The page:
New research by physicists at the University of California, Berkley suggests that in order for the laws of physics to hold, the universe can not be finite in space or time. This means that time would have to stop at some point and they’ve calculated that this point has a 50% likelihood of occurrence within the next 3.7 billion years.
Look out into space and the signs are plain to see. The universe began in a Big Bang event some 13 billion years ago and has been expanding ever since. And the best evidence from the distance reaches of the cosmos is that this expansion is accelerating.
That has an important but unavoidable consequence: it means the universe will expand forever. And a universe that expands forever is infinite and eternal.
Today, a group of physicists rebel against this idea. They say an infinitely expanding universe cannot be so because the laws of physics do not work in an infinite cosmos. For these laws to make any sense, the universe must end, say Raphael Bousso at the University of California, Berkeley and few pals. And they have calculated when that is most likely to happen.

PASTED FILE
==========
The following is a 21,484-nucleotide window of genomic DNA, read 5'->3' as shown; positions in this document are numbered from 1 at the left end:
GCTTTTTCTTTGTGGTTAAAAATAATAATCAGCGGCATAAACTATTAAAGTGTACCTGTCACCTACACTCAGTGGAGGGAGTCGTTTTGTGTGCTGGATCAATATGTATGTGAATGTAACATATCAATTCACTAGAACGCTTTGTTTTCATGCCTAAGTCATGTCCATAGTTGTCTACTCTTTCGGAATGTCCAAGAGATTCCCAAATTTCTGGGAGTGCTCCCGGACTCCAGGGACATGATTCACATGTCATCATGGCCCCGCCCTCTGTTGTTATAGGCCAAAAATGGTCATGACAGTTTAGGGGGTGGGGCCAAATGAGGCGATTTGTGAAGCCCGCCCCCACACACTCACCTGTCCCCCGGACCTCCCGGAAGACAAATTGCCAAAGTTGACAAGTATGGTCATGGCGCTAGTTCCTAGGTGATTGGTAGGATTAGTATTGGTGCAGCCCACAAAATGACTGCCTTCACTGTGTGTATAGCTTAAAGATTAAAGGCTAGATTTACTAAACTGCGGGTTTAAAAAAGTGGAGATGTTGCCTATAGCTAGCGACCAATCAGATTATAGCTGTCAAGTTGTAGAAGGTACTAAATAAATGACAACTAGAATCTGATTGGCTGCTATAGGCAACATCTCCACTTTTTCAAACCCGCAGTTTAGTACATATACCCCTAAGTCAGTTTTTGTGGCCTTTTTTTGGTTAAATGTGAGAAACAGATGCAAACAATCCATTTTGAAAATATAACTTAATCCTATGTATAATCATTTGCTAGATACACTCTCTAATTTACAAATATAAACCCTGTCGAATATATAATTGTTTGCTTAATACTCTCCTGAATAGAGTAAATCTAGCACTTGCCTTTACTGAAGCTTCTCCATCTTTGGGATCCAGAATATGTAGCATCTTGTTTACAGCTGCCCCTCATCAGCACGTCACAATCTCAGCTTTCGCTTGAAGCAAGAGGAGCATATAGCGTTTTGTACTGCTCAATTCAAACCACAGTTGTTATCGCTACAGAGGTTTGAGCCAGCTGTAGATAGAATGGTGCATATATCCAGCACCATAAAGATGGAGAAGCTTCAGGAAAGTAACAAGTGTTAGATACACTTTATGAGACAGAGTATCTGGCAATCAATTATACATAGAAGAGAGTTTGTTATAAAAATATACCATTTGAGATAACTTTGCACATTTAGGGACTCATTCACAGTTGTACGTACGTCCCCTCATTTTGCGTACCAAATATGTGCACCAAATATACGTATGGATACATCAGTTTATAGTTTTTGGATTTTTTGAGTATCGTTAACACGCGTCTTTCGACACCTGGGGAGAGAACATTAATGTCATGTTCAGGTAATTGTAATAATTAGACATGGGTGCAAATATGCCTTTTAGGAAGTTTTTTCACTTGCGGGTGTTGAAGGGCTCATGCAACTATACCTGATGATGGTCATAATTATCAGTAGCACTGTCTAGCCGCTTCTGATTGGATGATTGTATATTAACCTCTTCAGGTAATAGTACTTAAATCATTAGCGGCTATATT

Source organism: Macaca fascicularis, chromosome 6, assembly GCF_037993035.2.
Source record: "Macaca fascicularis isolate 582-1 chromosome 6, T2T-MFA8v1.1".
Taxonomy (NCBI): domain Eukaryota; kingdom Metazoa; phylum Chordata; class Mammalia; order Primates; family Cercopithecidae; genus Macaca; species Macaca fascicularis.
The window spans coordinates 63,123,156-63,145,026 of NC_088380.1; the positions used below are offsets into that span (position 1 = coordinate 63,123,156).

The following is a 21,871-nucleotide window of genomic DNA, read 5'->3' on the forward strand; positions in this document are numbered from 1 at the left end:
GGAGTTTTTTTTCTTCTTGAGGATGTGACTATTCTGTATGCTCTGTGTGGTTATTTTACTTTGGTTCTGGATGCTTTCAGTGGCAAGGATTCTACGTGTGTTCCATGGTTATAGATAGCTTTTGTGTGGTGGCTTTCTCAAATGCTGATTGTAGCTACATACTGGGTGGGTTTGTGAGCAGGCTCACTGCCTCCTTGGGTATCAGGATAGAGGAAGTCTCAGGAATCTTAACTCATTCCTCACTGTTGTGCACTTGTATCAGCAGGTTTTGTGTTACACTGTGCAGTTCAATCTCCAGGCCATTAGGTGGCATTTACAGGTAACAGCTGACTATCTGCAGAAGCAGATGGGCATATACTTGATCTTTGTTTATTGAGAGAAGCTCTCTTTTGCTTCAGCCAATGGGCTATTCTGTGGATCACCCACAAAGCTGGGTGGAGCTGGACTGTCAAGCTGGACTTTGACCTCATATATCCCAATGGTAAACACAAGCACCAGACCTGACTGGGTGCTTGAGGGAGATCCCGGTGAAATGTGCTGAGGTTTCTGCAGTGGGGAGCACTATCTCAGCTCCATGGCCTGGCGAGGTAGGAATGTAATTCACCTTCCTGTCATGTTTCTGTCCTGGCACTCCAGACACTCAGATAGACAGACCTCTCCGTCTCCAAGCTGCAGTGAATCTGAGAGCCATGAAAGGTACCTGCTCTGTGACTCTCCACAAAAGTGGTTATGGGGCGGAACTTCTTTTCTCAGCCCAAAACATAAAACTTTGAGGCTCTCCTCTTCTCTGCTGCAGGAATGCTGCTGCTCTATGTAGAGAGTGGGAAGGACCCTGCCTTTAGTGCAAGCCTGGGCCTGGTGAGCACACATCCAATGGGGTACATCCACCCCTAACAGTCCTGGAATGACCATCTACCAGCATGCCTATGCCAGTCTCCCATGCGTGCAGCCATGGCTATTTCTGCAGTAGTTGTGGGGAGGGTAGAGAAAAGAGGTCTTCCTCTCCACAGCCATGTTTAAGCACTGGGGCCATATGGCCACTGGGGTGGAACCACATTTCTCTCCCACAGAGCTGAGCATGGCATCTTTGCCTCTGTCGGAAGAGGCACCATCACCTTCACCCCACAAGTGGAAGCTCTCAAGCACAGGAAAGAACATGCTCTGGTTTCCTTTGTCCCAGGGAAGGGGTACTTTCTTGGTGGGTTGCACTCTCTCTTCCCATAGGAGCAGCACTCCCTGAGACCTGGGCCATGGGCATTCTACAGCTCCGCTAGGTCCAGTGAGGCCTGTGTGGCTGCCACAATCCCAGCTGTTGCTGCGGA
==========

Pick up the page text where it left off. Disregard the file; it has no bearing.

Their argument is deceptively simple and surprisingly powerful. Here’s how it goes. If the universe lasts forever, then any event that can happen, will happen, no matter how unlikely. In fact, this event will happen an infinite number of times.
This leads to a problem. When there are an infinite number of instances of every possible observation, it becomes impossible to determine the probabilities of any of these events occurring. And when that happens, the laws of physics simply don’t apply. They just break down. “This is known as the “measure problem” of eternal inflation,” say Bousso and buddies.
Of course, their model makes an important assumption about the laws of physics. They assume that we should be able to understand why they work instead of just being able to observe that they do work.
Time Likely to End Within Earth’s Lifespan, Say Physicists [MIT Tech Review]